Brussels - Producing quality medicines, vaccines and diagnostic tests locally is one way low and middle-income countries can improve people's access to them, as is highlighted in a series of new reports released by the World Health Organization (WHO) in Brussels today.
"This is the first study of this type that seeks to analyse how industry, trade and health policies can work together towards shared goals to both further economic development and improve public health,." said Dr Marie-Paule Kieny, Assistant Director General for Innovation, Information, Evidence and Research at WHO.
The study highlights the challenge governments face in balancing the availability of quality-assured medical products that meet priority public health needs with ensuring that products are acceptable and affordable. Imports of affordable medicines, often generics manufactured in India and China, are one solution but the reports highlight a growing trend towards domestic production. The authors bring together evidence from a wide range of countries that are building a viable local manufacturing industry. These include Bangladesh, Ethiopia, Jordan, and Uganda.
Zafar Mirza from WHO's department of Public Health Innovation and Intellectual Property added, "Local production should be assessed not just on its economic feasibility. With the right financial incentives and regulation from government, local production should also be supported in a way that increases its potential to improve public health."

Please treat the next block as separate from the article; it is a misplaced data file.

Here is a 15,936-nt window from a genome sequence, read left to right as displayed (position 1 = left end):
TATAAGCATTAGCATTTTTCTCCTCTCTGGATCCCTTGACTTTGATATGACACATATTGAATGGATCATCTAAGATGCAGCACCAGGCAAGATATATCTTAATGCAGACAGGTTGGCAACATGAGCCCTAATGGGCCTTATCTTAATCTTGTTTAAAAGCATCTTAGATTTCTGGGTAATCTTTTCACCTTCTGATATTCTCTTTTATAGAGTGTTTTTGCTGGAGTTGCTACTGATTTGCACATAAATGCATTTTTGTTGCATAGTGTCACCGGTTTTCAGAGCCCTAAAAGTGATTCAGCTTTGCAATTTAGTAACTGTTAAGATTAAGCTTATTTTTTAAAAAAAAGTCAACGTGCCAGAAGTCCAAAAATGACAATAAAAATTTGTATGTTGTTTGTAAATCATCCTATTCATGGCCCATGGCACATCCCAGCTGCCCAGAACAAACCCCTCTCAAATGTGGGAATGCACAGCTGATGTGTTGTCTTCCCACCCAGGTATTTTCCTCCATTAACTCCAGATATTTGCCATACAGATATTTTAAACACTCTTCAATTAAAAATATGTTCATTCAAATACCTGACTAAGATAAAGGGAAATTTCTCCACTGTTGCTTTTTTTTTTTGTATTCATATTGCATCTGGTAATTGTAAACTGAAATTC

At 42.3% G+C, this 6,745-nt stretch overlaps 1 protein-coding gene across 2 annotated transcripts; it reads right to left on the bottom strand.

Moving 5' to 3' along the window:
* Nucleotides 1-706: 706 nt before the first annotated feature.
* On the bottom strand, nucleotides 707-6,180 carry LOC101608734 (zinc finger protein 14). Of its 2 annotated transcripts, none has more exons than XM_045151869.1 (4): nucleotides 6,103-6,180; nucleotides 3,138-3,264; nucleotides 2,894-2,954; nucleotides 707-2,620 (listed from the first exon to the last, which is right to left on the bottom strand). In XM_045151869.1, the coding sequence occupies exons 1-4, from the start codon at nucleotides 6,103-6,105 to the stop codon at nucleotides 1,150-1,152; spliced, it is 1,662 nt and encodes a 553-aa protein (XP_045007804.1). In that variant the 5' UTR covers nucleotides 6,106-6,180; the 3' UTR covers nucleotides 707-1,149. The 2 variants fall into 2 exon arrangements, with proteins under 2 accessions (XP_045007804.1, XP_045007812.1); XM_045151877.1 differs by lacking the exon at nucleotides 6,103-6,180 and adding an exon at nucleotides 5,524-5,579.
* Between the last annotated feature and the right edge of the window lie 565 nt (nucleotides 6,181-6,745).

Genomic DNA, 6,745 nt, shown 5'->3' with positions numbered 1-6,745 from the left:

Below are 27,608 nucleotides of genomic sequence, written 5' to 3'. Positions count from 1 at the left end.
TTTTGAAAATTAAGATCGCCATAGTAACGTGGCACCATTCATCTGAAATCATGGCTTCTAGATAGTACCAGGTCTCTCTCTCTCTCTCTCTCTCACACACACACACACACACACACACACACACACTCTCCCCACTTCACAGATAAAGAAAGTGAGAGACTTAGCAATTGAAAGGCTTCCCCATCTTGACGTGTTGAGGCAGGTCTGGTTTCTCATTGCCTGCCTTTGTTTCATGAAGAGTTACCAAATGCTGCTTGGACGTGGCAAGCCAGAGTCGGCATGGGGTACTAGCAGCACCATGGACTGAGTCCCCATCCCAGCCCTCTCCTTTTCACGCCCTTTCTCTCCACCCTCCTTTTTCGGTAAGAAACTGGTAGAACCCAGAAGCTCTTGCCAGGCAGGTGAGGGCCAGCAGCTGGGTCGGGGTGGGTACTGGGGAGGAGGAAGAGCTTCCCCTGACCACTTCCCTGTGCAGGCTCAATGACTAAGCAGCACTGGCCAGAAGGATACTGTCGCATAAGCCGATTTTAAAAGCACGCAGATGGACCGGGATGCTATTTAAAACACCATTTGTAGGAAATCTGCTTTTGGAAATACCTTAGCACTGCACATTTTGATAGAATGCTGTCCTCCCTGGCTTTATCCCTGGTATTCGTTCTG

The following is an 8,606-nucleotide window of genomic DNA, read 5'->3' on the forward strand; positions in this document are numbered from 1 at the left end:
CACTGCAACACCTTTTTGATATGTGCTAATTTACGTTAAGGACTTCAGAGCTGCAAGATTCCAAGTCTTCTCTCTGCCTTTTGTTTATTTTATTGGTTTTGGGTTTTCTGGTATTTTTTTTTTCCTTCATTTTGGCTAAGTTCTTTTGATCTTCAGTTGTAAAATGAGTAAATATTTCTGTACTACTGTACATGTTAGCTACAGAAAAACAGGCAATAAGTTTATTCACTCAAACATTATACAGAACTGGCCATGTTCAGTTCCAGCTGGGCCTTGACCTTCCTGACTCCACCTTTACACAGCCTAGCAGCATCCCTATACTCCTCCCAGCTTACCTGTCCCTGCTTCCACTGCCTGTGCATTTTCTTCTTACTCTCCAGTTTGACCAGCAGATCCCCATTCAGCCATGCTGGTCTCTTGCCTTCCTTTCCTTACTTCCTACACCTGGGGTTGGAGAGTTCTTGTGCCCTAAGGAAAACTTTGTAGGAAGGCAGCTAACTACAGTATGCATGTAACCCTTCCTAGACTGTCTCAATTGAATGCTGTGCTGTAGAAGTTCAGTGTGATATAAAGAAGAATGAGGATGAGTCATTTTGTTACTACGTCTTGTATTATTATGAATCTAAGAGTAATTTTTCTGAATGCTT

The reports are brought together in a summary document entitled Local production for access to medical products – developing a framework to improve public health. This framework emphasizes the importance of having a long-term vision and coherence across national policies. This means aligning policies on issues as diverse as medical regulation, industrial and investment policies, science, technology and innovation policies, intellectual property policies, health insurance policies, procurement policies, and technology transfer. It identifies five shared goals of industrial and health policy where incentives for local producers need to be matched with real improvements in access.
The work has been supported with funding from the European Union.
Kader Arif, member of the European Parliament Working Group on Access to Medicines, Innovation and Neglected Diseases, said, "I feel there are some interesting findings in this work, particularly as the global economy shifts and it is uncertain if developing countries will still be able to rely on a supply of affordable generic medicines from the traditional sources of India and China. A lot still needs to be done at the political level to deal with the overall access-to-medicines issue, in the context of a fast evolving intellectual property rights regime. I hope local manufacturers and governments will consider this guidance and I look forward to the next stage in the development of the project, where the framework will be piloted in a number of countries to demonstrate how access to these drugs and medical equipment can be improved where they are needed most."
Dr Margaret Chan, Director-General, WHO
Coalition for Health, Ethics and Society (CHES) Annual Lecture: Advancing European health amidst global crises Brussels, Belgium, 5 December 2011
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